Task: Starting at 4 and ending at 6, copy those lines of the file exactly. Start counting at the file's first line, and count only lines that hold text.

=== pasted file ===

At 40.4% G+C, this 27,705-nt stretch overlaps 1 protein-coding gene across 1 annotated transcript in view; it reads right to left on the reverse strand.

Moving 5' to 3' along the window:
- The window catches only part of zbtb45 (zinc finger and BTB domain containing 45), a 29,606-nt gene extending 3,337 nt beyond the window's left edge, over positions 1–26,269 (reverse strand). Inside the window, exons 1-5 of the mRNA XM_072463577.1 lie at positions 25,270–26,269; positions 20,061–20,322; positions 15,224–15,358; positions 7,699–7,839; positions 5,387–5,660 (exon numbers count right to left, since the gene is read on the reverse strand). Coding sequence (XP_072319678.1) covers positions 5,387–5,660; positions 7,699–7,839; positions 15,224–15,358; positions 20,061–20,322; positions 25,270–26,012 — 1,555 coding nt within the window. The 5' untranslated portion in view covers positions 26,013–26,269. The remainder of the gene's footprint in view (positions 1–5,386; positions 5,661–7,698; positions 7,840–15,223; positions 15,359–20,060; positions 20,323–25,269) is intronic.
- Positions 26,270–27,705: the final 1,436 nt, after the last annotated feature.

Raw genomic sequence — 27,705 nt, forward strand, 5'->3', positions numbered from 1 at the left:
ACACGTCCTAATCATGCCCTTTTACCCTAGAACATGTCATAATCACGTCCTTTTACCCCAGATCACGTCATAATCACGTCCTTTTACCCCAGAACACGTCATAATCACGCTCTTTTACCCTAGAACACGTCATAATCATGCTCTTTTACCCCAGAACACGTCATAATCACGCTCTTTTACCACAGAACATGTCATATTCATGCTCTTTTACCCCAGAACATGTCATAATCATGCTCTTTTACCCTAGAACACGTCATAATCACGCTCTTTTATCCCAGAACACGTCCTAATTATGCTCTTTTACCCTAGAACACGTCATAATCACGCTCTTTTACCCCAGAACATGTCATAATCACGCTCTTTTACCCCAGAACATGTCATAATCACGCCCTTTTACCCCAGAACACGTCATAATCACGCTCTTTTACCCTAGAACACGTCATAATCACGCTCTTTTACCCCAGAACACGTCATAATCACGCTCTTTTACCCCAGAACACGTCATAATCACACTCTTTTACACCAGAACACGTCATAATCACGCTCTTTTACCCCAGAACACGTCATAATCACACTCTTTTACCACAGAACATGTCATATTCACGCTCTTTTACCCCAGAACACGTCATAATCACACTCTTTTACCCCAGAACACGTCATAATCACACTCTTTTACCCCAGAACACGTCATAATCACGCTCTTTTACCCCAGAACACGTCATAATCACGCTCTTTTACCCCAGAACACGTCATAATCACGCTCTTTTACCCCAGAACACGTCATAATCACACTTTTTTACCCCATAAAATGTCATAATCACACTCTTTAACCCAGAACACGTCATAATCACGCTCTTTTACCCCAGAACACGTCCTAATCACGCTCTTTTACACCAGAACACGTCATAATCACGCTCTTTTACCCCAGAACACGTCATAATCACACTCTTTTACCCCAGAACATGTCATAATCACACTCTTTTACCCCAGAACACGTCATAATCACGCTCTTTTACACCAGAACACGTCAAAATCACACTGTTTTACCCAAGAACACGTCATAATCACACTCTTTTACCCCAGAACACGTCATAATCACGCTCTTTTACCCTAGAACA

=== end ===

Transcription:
- Positions 26,270–27,705: the final 1,436 nt, after the last annotated feature.

Raw genomic sequence — 27,705 nt, forward strand, 5'->3', positions numbered from 1 at the left:
ACACGTCCTAATCATGCCCTTTTACCCTAGAACATGTCATAATCACGTCCTTTTACCCCAGATCACGTCATAATCACGTCCTTTTACCCCAGAACACGTCATAATCACGCTCTTTTACCCTAGAACACGTCATAATCATGCTCTTTTACCCCAGAACACGTCATAATCACGCTCTTTTACCACAGAACATGTCATATTCATGCTCTTTTACCCCAGAACATGTCATAATCATGCTCTTTTACCCTAGAACACGTCATAATCACGCTCTTTTATCCCAGAACACGTCCTAATTATGCTCTTTTACCCTAGAACACGTCATAATCACGCTCTTTTACCCCAGAACATGTCATAATCACGCTCTTTTACCCCAGAACATGTCATAATCACGCCCTTTTACCCCAGAACACGTCATAATCACGCTCTTTTACCCTAGAACACGTCATAATCACGCTCTTTTACCCCAGAACACGTCATAATCACGCTCTTTTACCCCAGAACACGTCATAATCACACTCTTTTACACCAGAACACGTCATAATCACGCTCTTTTACCCCAGAACACGTCATAATCACACTCTTTTACCACAGAACATGTCATATTCACGCTCTTTTACCCCAGAACACGTCATAATCACACTCTTTTACCCCAGAACACGTCATAATCACACTCTTTTACCCCAGAACACGTCATAATCACGCTCTTTTACCCCAGAACACGTCATAATCACGCTCTTTTACCCCAGAACACGTCATAATCACGCTCTTTTACCCCAGAACACGTCATAATCACACTTTTTTACCCCATAAAATGTCATAATCACACTCTTTAACCCAGAACACGTCATAATCACGCTCTTTTACCCCAGAACACGTCCTAATCACGCTCTTTTACACCAGAACACGTCATAATCACGCTCTTTTACCCCAGAACACGTCATAATCACACTCTTTTACCCCAGAACATGTCATAATCACACTCTTTTACCCCAGAACACGTCATAATCACGCTCTTTTACACCAGAACACGTCAAAATCACACTGTTTTACCCAAGAACACGTCATAATCACACTCTTTTACCCCAGAACACGTCATAATCACGCTCTTTTACCCTAGAACA